“There's just a lot of frustrations with the program,” Schoesler said. Right now, the H-2A guest worker program “really works best for big growers, not family farmers.” 

But Schoesler admitted that there are certain issues, such as so-called sanctuary cities and the lack of cooperation between local law enforcement officials and the federal government, where Democrats and Republicans may fail to see eye to eye. 

“I think that only compounds the problem,” Schoesler said, referring to the releasing of undocumented immigrants by local officials before providing Immigration and Customs Enforcement, or ICE, the opportunity to intervene. “A criminal is a criminal, and turning them loose doesn't help."

Federal courts have made it clear state and local officials have no authority to arrest or detain people for immigration purposes, calling the practice unconstitutional because it infringes on the Fourth Amendment right to be free from unreasonable seizures. 

Local races, such as the candidates competing for spots on the Cowlitz County Board of Commissioners, can also be as pivotal for immigration policy as federal elections, Herat said. The Cowlitz County Youth Services Center in Longview, about two hours south of Seattle, holds youth for ICE. The county and county commissioners control the facility, she said.    

“These local races matter in terms of how we treat immigrants in our community. They're incredibly important,” Herat said. 

And what if Trump is reelected? 

While some fear irreparable damage on top of what’s already been done, others note Trump has not always been as effective in carrying out what many view as his draconian immigration policies as he would like his supporters to believe. 

Sophia Jordán Wallace, associate professor in the Department of Political Science at the University of Washington, is the author of Walls, Cages, and Family Separation: Race and Immigration Policy in the Trump Era. She said that while Trump has talked a lot about a wall along the southern border, much of what he’s managed to do constitutes simply replacing already existing railing and fencing.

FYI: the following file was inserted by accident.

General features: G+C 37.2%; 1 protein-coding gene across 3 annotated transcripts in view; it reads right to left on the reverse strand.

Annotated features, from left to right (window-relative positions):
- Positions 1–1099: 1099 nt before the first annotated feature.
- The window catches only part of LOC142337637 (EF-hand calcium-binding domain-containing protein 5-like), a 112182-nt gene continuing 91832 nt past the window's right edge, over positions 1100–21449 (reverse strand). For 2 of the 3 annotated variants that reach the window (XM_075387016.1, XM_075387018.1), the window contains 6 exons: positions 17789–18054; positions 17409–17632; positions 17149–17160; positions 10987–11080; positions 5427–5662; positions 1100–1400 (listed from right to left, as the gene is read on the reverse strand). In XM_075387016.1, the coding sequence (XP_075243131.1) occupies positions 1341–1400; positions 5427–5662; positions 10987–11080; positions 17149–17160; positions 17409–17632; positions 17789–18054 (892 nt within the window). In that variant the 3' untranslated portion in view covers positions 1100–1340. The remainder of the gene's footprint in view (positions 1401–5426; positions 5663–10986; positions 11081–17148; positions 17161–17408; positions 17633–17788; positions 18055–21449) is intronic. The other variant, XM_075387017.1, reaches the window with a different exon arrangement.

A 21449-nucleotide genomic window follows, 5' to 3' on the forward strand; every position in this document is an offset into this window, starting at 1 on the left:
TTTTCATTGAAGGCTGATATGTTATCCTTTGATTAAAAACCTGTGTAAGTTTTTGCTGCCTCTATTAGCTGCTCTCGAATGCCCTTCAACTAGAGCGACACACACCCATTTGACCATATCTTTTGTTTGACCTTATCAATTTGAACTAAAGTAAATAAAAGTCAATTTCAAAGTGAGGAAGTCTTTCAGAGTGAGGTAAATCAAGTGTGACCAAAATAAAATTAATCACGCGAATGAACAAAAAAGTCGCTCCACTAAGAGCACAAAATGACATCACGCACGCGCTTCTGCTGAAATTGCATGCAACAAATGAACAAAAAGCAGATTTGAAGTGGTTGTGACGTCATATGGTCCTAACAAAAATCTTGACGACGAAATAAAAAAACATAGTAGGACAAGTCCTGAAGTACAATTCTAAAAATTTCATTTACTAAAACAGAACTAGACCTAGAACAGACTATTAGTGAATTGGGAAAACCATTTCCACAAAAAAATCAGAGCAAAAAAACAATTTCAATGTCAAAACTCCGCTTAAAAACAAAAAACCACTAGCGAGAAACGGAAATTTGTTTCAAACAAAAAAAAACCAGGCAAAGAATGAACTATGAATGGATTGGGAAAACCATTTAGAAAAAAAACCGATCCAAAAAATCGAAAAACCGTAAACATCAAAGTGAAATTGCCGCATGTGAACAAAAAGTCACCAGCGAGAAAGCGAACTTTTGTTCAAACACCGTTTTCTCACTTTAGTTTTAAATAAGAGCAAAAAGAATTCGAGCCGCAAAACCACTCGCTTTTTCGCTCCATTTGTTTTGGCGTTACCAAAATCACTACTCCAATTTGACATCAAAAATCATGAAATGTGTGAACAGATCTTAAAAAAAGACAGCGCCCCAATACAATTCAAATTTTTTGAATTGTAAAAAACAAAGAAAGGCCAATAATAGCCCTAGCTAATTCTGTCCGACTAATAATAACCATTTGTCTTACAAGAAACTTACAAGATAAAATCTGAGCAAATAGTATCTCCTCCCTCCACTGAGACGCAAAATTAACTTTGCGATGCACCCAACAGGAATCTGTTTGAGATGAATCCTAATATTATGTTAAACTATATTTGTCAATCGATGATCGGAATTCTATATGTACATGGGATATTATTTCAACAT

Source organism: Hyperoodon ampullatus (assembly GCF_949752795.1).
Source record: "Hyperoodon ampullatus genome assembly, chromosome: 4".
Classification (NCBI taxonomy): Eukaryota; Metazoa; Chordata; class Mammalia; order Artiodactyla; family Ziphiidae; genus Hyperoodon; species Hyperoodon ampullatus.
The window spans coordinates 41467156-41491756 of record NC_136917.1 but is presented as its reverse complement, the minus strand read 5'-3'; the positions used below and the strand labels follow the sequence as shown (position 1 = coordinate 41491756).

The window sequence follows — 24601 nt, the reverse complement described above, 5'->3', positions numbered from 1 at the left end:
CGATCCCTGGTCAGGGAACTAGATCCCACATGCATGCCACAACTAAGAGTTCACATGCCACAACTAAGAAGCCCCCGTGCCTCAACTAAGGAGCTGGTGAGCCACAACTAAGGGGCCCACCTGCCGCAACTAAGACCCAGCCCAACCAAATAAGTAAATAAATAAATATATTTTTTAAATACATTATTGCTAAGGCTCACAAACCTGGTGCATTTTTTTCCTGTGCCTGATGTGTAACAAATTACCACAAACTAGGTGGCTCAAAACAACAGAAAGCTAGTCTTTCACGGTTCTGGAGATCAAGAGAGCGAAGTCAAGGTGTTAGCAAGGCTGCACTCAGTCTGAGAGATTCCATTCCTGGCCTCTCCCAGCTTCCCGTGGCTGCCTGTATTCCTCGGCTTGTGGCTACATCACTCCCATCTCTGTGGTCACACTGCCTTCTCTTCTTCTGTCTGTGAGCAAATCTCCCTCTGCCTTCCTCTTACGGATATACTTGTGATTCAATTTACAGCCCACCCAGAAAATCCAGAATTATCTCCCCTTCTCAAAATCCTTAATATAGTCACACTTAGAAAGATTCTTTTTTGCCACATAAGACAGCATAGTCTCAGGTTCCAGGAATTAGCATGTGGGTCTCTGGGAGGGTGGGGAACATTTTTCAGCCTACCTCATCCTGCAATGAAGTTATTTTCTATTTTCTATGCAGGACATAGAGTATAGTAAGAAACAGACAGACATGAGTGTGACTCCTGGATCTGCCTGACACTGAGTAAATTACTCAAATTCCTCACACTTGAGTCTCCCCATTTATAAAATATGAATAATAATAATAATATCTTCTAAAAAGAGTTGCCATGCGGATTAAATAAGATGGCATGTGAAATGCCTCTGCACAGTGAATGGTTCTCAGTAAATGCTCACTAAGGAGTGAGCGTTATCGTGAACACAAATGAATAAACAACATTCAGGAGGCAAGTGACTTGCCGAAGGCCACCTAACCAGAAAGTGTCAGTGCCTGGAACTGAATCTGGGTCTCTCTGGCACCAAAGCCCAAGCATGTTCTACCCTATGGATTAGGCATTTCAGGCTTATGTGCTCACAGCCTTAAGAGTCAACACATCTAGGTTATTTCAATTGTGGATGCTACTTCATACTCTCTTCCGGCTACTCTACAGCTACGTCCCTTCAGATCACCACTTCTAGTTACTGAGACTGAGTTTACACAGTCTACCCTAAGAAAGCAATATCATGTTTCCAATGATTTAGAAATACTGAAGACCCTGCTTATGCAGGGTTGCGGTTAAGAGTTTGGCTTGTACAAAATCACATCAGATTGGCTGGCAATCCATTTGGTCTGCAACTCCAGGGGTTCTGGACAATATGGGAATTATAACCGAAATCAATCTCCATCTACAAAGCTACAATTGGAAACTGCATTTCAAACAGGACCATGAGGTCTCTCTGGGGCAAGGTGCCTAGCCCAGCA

“He made it a kind of pinnacle issue, but he has actually not built a lot of wall relative to other presidents,” Wallace said. "We're still pretty close to what we had when he started meaning, within like five miles,” she said, referring to miles of wall built so far by Trump. Wallace said building a wall can often be complicated by legal, financial and environmental factors. 

“He's not a very effective leader, so he's not able to achieve the things that he wants to do. Instead he focuses on things that have a high visibility that he can claim he has done effectively,” Wallace continued. She pointed to what many, even Republicans, view as the spectacularly cruel family separation policy, which unlike previous administrations aimed at the outset to separate immigrant parents from their children. 

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About the Authors & Contributors

Lilly Fowler

Lilly Fowler

Lilly Fowler is formerly a reporter at Crosscut, where she focused on race, immigration and other issues.